Corn Crowds Out Wildlife in Prairie Pothole Region

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A University of Michigan study released today shows how government incentives for corn ethanol are driving farmers to shift land into corn production, resulting in significant decreases in grassland bird populations throughout the fragile Prairie Pothole Region.

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Our research shows that native grassland is being converted into cropland at an alarming rate throughout the Prairie Pothole Region

A University of Michigan study released today shows how government incentives for corn ethanol are driving farmers to shift land into corn production, resulting in significant decreases in grassland bird populations throughout the fragile Prairie Pothole Region. The study, conducted for the National Wildlife Federation by a team of graduate students from the University of Michigan, School of Natural Resources and the Environment, analyzes the current and potential impacts of increased corn ethanol production on wildlife and habitat in the Prairie Pothole states of Iowa, Minnesota, North Dakota and South Dakota.

“Our research shows that native grassland is being converted into cropland at an alarming rate throughout the Prairie Pothole Region,” said Greg Fogel, study co-author and MS/MPP candidate at the University of Michigan, School of Natural Resources and Environment and Ford School of Public Policy. “As a result, populations of sensitive wildlife species are declining significantly in areas with high increases in corn plantings.”

According to the report, U.S. ethanol capacity has grown almost 200 percent since the passage of the 2005 Energy Bill, which mandated a large increase in domestic ethanol production. In addition, the updated Renewable Fuel Standard (RFS), passed in 2007, requires corn ethanol production to increase from 10.57 billion gallons in 2009 to 15 billion in 2015. This means corn ethanol production will continue to increase, with no end in sight for the destruction of natural habitat in the Prairie Pothole Region.

“Oftentimes these incentives are redundant, driving market demand for corn ethanol and putting undue pressure on the land,” said Julie Sibbing, director of global warming, agriculture and wildlife at the National Wildlife Federation. “The system makes it hard for farmers to resist converting native grassland into cropland or to keep their land in the Conservation Reserve Program.”

By identifying areas with the most dramatic land-use changes in Prairie Pothole states, researchers were able to see where there are “hotspots” of increased corn plantings and habitat loss. In North and South Dakota alone, more than 475,000 acres of previously untilled land were broken between 2002 and 2007. When researchers analyzed the relationship between corn plantings and grassland bird populations, the results showed that counties with high increases in corn plantings had significant declines of nearly 30 percent in populations of sensitive grassland birds between 2005 and 2008.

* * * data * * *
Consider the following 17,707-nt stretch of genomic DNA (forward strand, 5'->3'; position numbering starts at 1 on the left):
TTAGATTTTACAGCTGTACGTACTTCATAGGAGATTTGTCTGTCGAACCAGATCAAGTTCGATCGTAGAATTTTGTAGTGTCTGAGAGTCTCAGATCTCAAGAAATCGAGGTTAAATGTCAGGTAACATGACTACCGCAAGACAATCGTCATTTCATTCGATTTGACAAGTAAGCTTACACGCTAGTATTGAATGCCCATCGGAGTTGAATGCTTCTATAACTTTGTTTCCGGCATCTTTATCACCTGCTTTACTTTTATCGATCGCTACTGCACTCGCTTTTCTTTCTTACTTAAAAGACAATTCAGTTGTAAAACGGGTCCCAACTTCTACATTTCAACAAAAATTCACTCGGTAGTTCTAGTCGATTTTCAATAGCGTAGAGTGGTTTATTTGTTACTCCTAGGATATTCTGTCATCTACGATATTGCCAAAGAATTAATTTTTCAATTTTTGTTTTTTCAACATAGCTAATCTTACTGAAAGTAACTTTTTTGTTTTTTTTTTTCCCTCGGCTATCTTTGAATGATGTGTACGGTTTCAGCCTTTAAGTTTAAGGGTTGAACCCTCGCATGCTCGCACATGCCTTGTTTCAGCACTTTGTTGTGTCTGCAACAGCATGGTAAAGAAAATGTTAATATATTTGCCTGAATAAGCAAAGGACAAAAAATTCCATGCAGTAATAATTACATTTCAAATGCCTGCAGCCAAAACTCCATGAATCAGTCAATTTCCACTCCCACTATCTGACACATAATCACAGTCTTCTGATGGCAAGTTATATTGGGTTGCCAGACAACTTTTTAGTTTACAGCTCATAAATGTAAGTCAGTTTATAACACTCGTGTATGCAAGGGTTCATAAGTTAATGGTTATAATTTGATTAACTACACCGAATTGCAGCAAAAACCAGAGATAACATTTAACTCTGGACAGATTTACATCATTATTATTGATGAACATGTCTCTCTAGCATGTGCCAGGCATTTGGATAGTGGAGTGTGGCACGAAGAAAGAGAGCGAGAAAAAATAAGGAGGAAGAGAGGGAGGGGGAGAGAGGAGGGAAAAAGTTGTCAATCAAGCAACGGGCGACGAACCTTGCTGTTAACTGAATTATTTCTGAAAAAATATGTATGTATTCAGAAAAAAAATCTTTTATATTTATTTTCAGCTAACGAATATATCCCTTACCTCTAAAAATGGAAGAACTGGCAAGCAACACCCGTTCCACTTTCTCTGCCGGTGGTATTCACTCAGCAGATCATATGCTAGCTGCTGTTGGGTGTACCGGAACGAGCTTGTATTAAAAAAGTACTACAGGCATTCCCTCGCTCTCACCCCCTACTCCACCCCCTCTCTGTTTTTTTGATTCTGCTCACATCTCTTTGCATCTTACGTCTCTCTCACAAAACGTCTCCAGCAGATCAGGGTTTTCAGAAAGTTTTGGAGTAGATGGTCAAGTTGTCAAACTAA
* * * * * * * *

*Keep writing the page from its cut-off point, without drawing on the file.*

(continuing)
“Grassland birds were already in steep decline, making this additional habitat loss quite alarming,” says Gary Botzek, executive director at the Minnesota Conservation Federation. “Often called America’s duck factory, the Prairie Pothole Region is vital to keeping our outdoor traditions thriving. We need to change course if we want to keep this ecosystem working for the entire nation’s benefit.”

Researchers conclude that “if we proceed along the current trajectory without changing federal policies, the prairie pothole will be further degraded and fragmented, and the many services it provides will be impossible to restore.” In order to preserve the ecological integrity of the Prairie Pothole Region, the study puts forth several recommendations:

  • Reconsider government mandates and financial support for corn ethanol. Allow cellulosic ethanol to replace corn ethanol as technology improves. Phase out federal and state incentives for corn ethanol production.
  • Protect prairies and wetlands from conversion. Disqualify landowners who plow native prairie from receiving federal financial support on that land. Help willing landowners preserve native prairie and wetlands in perpetuity.
  • Strengthen the Conservation Reserve Program (CRP). Increase the CRP cap to prevent dramatic CRP losses. Improve the flexibility and responsiveness of CRP rental rates.
  • Pursue Additional Research. Collect and make available data measuring conversion of grassland to cropland. Initiate a U.S. Government Accountability Office study of the full cost of government incentives for corn ethanol.

"State and federal incentives for corn ethanol are resulting in habitat loss and grassland bird declines in the Prairie Pothole Region,” said Becca Brooke, study co-author and MS/MBA candidate at the University of Michigan, School of Natural Resources and Environment and Ross School of Business. “If we want to achieve widespread protection of wildlife and native prairie, policy changes are needed.”

To read the complete study, visit http://www.nwf.org/farmland.

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